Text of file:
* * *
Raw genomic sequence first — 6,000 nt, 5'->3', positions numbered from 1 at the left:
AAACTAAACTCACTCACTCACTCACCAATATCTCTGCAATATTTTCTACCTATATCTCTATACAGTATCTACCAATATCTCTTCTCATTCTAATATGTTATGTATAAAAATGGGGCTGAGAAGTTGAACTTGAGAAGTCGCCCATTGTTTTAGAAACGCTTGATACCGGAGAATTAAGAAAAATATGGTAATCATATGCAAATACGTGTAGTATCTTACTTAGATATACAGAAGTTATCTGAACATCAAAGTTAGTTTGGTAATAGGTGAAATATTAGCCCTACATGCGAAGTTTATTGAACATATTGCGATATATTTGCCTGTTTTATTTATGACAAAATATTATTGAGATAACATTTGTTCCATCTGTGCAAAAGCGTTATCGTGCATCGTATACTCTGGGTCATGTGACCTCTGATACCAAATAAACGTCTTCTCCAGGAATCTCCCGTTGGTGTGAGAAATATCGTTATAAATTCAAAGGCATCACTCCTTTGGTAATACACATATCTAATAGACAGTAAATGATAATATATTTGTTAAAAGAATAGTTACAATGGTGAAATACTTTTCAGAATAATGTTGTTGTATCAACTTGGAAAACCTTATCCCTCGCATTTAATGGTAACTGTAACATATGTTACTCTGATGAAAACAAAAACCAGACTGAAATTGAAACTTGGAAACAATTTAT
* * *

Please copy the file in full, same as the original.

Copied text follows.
Raw genomic sequence first — 6,000 nt, 5'->3', positions numbered from 1 at the left:
AAACTAAACTCACTCACTCACTCACCAATATCTCTGCAATATTTTCTACCTATATCTCTATACAGTATCTACCAATATCTCTTCTCATTCTAATATGTTATGTATAAAAATGGGGCTGAGAAGTTGAACTTGAGAAGTCGCCCATTGTTTTAGAAACGCTTGATACCGGAGAATTAAGAAAAATATGGTAATCATATGCAAATACGTGTAGTATCTTACTTAGATATACAGAAGTTATCTGAACATCAAAGTTAGTTTGGTAATAGGTGAAATATTAGCCCTACATGCGAAGTTTATTGAACATATTGCGATATATTTGCCTGTTTTATTTATGACAAAATATTATTGAGATAACATTTGTTCCATCTGTGCAAAAGCGTTATCGTGCATCGTATACTCTGGGTCATGTGACCTCTGATACCAAATAAACGTCTTCTCCAGGAATCTCCCGTTGGTGTGAGAAATATCGTTATAAATTCAAAGGCATCACTCCTTTGGTAATACACATATCTAATAGACAGTAAATGATAATATATTTGTTAAAAGAATAGTTACAATGGTGAAATACTTTTCAGAATAATGTTGTTGTATCAACTTGGAAAACCTTATCCCTCGCATTTAATGGTAACTGTAACATATGTTACTCTGATGAAAACAAAAACCAGACTGAAATTGAAACTTGGAAACAATTTAT